A few more photos:

Every Trek Is Different..

14th November 2011.

After two sunny and beautiful days in Patagonia the winds dropped and it started to rain. Sue and I had decided to take a long trek today into the Forest and mountains. We set off with our guide wearing our waterproof gear. It was a short van ride to our start point and after a climb we soon forgot the rain as the views were just stunning. The area we had picked for today’s walk is so very different from the other parts of the park we have already visited. This area has many melt lakes and lagoons high up and each corner we turned and every wooded area we exited had another garden like scene. If we had been walking in a formal garden it is hard to imagine how better laid out these lakes and surrounding areas could be.

Lunchtime was in a sheltered spot as the rain had slowed down bringing with it higher winds. Explora (correct spelling) Hotel has a policy that their guides carry a mix of salads and garnishes to add to the sandwiches they provide for your packed lunch. What is very amusing but a nice touch at the same time, these have to be laid out on a checkered blue and white table cloth. So here we are in the mountains in the rain, sheltering from the wind having lunch on the floor from a blue and white table cloth.

This trek came to its highlight when we made it to a high point that gave us an all round view of the park. The wind had dropped to a moderate blow and the rain had also stopped but unfortunately the cloud did cover the tops of the snow covered peaks that make such a magnificent backdrop. This did not spoil the moment however and we spent time soaking up the views and enjoying our achievement in reaching this high spot.

Upon returning to the hotel we showered, changed and joined Carol & Jim for a drink, by now our group was starting to grow and we have made friends with an English couple Andy and Claudia, also two English ladies travelling together Annie and Helena. As a group of 8 we are having a great time and once a couple of glasses have been quaffed the laughter levels increase. It is great to have been able to meet up with a fun group to share these experiences with.

Arrival and first day at Torres Del Paine National Park, Chile.

11th/12th November 2011.

Having been so busy before leaving England and also with all the travelling to get here my training has been less than I would have wanted in the last 3 weeks. Our arrival at Torres Del Paine is planned to bring this to an end and with some trekking, swimming and horse riding. I hope these activities will help me tone up before setting off for Antarctica.

After nearly 5 hours of driving with as I said on my previous blog a stop for a blow out and a short lunch break we made it to our hotel the Explora Pategonia in the centre of the Park. This is a very modern building all pine lined with very nice rooms. Sue and I have been lucky and have a corner room overlooking the mountains and lake in one direction and the waterfall where the lake goes into the river from our 2nd window.

This hotel deals with trekking and there was little time to settle in before we were asked what we would like to do on our first afternoon. Within 1 hour of arriving we were off with our guide Raymondo who took us on a fast but scenic 3 hour trek where we got great views of the mountain, lake and our hotel.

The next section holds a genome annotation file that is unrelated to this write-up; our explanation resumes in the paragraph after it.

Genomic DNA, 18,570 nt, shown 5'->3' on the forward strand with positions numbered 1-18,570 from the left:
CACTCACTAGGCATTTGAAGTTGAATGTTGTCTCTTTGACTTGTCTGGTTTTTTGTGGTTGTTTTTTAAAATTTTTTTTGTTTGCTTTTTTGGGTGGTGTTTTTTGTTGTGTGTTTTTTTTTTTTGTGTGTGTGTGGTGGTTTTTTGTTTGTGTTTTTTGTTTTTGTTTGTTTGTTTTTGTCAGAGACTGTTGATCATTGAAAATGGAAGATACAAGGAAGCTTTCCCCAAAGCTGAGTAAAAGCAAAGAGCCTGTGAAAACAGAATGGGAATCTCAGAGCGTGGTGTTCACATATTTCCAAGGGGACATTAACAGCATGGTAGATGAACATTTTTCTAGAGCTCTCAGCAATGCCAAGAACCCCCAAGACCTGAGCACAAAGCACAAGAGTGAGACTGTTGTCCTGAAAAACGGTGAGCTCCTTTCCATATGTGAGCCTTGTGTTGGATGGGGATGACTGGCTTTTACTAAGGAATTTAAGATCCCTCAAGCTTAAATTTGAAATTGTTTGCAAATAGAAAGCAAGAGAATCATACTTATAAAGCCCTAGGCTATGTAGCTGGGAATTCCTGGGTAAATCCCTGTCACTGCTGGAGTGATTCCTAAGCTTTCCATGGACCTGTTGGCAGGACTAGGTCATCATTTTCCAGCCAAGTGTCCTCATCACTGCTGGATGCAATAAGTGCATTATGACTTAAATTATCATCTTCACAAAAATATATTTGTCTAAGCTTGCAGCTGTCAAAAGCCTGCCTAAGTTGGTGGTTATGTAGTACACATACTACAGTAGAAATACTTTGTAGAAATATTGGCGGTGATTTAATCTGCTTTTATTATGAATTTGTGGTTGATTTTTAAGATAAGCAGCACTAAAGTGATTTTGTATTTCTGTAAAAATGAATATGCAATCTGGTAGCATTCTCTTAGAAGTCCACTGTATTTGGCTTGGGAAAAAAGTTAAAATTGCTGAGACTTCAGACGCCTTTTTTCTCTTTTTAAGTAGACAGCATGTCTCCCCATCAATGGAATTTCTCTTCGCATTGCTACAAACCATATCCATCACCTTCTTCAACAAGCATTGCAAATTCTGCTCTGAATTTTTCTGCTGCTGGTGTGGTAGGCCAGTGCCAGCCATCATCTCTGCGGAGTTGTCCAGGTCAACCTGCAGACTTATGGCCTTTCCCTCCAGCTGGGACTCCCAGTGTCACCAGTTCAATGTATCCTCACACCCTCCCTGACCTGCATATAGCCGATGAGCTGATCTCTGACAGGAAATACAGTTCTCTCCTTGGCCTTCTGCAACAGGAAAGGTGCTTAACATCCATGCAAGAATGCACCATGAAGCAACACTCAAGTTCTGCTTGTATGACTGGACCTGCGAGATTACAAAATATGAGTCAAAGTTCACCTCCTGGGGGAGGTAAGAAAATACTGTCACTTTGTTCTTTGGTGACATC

The one difference with this part of the World to anywhere else is the constant high winds which were difficult to walk against and when blowing from the side did in fact literally blow Sue off her feet. We did however survive the trek, back to our room for a quick shower and then down for an introductory talk within 45 minutes of our return. Nobody said this was going to be a holiday.

After an enjoyable dinner it was early to bed as the next day Nov 12th was Sue’s birthday and so we had decided to go on a day hike which starts and ends with a boat trip on two of the lakes, the 2nd trip to be to the glacier.

Our alarm went at 5.55am, up for breakfast and down to the boat which left the jetty outside our hotel. We set off on a 5 hour hike once we had landed at the far end of the lake which took us through some wonderful countryside but nothing had prepared us for the breath-taking views of a live glacier making its way off the mountains and ending in the lake. Large chunks break off daily and make their way down the lake and sure enough there were a number of icebergs moving along as we trekked to their source.

We were not sure if the boat would be able to pick us up as the winds were very high and we had to board a small tender from the rocks and then transfer to the larger boat out in the lake. Despite some doubt eventually we were given the go. This was a tricky and very wet exercise but one we all managed with ease as our group all seem very fit people.

The boat sailed access the face of the glacier using it to shelter us from the wind making this a very special experience and one I will never forget and I know Sue will put it down as one of her special birthday moments.

On returning to the hotel it was an opportunity for some running repairs, Sues boots have decided she walks too fast and so have come apart at the toe, another blow out. Hopefully the maintenance guy can get them fixed by the morning. We then took 2 glasses of champagne back in our room and Sue opened all her birthday cards and a present from me with the mountains of Torres Del Paine. Overlooking outside our window.

Still with time to spare before an evening lecture and dinner we went to the spa area and had a swim again with some spectacular scenery to keep us company.

This is a wonderful way to train and prepare for a polar expedition and I highly recommend it to anyone thinking of travelling to the South Pole.